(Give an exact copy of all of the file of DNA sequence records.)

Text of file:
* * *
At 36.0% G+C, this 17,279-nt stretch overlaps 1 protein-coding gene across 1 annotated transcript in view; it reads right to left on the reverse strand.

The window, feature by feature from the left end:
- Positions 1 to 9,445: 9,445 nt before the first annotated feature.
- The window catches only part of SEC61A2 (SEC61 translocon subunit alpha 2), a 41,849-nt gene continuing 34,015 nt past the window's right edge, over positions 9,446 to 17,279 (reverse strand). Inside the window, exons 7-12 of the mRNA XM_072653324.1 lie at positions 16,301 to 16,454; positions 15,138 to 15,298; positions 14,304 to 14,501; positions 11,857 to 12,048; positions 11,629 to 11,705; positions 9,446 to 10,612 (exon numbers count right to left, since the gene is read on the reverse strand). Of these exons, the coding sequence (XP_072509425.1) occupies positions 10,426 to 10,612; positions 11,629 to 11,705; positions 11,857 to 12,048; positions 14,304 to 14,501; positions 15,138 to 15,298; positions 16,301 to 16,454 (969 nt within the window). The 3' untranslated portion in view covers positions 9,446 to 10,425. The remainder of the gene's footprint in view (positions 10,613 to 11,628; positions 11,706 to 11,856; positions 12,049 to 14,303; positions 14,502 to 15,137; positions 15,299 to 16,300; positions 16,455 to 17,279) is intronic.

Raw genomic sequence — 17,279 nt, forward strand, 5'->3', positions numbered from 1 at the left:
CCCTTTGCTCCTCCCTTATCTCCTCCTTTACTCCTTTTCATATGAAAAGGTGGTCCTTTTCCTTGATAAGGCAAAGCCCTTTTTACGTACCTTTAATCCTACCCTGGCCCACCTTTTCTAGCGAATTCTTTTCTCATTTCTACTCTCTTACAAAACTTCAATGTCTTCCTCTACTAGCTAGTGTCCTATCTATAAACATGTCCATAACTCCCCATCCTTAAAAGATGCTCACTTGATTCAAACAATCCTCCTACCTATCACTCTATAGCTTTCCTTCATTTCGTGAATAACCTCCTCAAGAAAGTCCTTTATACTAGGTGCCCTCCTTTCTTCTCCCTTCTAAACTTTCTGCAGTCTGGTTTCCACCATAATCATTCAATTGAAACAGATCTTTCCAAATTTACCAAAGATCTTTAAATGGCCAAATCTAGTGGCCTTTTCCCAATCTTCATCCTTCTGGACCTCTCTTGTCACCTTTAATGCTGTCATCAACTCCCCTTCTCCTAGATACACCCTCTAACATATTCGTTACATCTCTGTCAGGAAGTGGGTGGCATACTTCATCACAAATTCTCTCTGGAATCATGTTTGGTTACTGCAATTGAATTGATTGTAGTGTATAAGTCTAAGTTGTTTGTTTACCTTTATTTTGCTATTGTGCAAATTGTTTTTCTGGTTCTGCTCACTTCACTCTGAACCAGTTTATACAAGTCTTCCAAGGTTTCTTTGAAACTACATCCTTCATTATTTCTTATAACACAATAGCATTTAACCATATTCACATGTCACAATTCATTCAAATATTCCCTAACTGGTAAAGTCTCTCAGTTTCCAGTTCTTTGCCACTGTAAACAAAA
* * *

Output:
At 36.0% G+C, this 17,279-nt stretch overlaps 1 protein-coding gene across 1 annotated transcript in view; it reads right to left on the reverse strand.

The window, feature by feature from the left end:
- Positions 1 to 9,445: 9,445 nt before the first annotated feature.
- The window catches only part of SEC61A2 (SEC61 translocon subunit alpha 2), a 41,849-nt gene continuing 34,015 nt past the window's right edge, over positions 9,446 to 17,279 (reverse strand). Inside the window, exons 7-12 of the mRNA XM_072653324.1 lie at positions 16,301 to 16,454; positions 15,138 to 15,298; positions 14,304 to 14,501; positions 11,857 to 12,048; positions 11,629 to 11,705; positions 9,446 to 10,612 (exon numbers count right to left, since the gene is read on the reverse strand). Of these exons, the coding sequence (XP_072509425.1) occupies positions 10,426 to 10,612; positions 11,629 to 11,705; positions 11,857 to 12,048; positions 14,304 to 14,501; positions 15,138 to 15,298; positions 16,301 to 16,454 (969 nt within the window). The 3' untranslated portion in view covers positions 9,446 to 10,425. The remainder of the gene's footprint in view (positions 10,613 to 11,628; positions 11,706 to 11,856; positions 12,049 to 14,303; positions 14,502 to 15,137; positions 15,299 to 16,300; positions 16,455 to 17,279) is intronic.

Raw genomic sequence — 17,279 nt, forward strand, 5'->3', positions numbered from 1 at the left:
CCCTTTGCTCCTCCCTTATCTCCTCCTTTACTCCTTTTCATATGAAAAGGTGGTCCTTTTCCTTGATAAGGCAAAGCCCTTTTTACGTACCTTTAATCCTACCCTGGCCCACCTTTTCTAGCGAATTCTTTTCTCATTTCTACTCTCTTACAAAACTTCAATGTCTTCCTCTACTAGCTAGTGTCCTATCTATAAACATGTCCATAACTCCCCATCCTTAAAAGATGCTCACTTGATTCAAACAATCCTCCTACCTATCACTCTATAGCTTTCCTTCATTTCGTGAATAACCTCCTCAAGAAAGTCCTTTATACTAGGTGCCCTCCTTTCTTCTCCCTTCTAAACTTTCTGCAGTCTGGTTTCCACCATAATCATTCAATTGAAACAGATCTTTCCAAATTTACCAAAGATCTTTAAATGGCCAAATCTAGTGGCCTTTTCCCAATCTTCATCCTTCTGGACCTCTCTTGTCACCTTTAATGCTGTCATCAACTCCCCTTCTCCTAGATACACCCTCTAACATATTCGTTACATCTCTGTCAGGAAGTGGGTGGCATACTTCATCACAAATTCTCTCTGGAATCATGTTTGGTTACTGCAATTGAATTGATTGTAGTGTATAAGTCTAAGTTGTTTGTTTACCTTTATTTTGCTATTGTGCAAATTGTTTTTCTGGTTCTGCTCACTTCACTCTGAACCAGTTTATACAAGTCTTCCAAGGTTTCTTTGAAACTACATCCTTCATTATTTCTTATAACACAATAGCATTTAACCATATTCACATGTCACAATTCATTCAAATATTCCCTAACTGGTAAAGTCTCTCAGTTTCCAGTTCTTTGCCACTGTAAACAAAA